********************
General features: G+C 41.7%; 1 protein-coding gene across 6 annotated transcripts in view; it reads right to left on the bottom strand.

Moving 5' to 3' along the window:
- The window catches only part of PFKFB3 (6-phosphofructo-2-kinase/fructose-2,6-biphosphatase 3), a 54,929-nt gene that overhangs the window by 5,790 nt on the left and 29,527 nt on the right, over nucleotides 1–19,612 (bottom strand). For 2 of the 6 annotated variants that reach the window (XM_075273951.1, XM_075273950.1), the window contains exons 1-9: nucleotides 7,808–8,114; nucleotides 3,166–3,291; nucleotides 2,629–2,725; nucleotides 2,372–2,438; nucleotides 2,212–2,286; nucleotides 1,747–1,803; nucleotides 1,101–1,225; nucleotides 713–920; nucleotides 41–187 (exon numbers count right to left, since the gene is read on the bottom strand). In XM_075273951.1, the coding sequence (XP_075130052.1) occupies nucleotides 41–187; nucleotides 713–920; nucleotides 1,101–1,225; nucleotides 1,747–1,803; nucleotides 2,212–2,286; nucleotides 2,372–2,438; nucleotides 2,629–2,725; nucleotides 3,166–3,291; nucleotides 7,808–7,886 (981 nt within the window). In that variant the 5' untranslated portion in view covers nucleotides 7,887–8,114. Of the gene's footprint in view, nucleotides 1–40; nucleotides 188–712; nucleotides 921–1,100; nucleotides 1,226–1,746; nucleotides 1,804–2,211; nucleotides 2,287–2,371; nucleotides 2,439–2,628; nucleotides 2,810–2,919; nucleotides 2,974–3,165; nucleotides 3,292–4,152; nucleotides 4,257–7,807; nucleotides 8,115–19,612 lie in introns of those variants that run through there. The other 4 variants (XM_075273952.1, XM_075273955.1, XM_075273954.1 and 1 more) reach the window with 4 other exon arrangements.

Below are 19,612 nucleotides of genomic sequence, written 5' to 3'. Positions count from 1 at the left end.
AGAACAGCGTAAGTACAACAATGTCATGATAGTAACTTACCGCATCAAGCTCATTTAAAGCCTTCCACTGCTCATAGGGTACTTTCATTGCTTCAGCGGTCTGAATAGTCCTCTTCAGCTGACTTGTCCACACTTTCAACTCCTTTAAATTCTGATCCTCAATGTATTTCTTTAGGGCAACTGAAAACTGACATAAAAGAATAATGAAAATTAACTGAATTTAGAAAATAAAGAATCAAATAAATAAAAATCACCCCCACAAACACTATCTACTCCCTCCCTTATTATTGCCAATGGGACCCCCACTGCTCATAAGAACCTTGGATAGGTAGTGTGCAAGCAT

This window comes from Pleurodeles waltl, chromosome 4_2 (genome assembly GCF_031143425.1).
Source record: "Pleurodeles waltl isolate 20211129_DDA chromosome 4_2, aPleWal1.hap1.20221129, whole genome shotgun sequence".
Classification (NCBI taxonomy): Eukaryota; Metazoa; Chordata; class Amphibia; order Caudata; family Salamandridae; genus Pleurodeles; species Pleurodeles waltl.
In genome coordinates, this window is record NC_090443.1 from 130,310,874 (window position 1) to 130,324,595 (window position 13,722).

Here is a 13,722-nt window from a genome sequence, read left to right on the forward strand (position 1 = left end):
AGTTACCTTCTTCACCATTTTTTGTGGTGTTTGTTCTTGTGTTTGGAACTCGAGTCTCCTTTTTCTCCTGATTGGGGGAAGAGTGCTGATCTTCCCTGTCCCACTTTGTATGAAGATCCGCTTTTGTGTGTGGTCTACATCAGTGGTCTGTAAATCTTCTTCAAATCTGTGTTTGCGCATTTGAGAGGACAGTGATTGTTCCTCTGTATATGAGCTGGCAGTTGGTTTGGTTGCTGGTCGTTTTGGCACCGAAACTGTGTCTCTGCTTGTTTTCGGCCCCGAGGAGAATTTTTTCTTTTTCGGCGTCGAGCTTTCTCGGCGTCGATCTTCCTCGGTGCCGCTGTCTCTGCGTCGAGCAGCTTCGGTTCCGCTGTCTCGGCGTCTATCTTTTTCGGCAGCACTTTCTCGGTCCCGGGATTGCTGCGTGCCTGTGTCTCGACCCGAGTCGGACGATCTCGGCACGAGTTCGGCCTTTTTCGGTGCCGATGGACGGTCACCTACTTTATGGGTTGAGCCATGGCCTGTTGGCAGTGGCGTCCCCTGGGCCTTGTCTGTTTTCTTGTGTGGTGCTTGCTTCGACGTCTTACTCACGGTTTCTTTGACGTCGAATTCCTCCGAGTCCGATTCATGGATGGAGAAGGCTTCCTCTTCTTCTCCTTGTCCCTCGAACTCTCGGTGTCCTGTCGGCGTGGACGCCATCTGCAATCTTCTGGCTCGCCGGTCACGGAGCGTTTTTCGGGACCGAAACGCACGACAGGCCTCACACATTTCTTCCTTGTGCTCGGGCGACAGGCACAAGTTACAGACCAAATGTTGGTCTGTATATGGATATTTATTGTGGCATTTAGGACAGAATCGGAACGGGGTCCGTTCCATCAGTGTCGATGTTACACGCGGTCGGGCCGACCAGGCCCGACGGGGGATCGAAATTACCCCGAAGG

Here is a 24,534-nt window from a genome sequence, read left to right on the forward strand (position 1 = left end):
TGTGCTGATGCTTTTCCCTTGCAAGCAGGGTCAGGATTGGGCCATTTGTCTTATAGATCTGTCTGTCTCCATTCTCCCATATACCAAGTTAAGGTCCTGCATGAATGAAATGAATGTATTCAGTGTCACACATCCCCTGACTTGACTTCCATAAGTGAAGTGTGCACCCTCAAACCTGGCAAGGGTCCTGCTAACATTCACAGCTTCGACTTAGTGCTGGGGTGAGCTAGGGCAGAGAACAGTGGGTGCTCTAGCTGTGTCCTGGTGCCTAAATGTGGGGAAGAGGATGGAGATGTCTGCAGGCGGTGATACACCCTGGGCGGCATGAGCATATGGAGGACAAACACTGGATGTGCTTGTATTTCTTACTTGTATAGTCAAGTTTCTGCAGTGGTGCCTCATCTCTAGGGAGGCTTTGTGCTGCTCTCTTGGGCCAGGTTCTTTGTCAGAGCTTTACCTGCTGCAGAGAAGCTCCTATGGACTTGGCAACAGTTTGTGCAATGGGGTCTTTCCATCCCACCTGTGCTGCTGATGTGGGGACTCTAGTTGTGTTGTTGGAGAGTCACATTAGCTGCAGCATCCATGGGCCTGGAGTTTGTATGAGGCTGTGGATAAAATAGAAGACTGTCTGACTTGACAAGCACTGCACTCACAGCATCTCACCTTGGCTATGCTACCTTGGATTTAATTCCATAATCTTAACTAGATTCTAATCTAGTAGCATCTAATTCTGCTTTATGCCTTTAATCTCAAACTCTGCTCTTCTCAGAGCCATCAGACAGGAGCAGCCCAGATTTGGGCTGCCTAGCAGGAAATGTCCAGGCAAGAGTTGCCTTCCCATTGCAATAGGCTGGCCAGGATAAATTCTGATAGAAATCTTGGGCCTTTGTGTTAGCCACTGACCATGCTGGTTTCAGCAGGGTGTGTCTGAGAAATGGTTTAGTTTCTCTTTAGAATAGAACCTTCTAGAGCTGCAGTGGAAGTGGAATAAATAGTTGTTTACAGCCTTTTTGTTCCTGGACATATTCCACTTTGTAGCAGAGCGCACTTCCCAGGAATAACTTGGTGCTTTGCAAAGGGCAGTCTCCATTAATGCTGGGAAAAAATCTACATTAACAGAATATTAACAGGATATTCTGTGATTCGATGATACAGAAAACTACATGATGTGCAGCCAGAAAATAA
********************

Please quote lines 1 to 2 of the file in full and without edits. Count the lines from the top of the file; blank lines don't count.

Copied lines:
General features: G+C 41.7%; 1 protein-coding gene across 6 annotated transcripts in view; it reads right to left on the bottom strand.

Moving 5' to 3' along the window: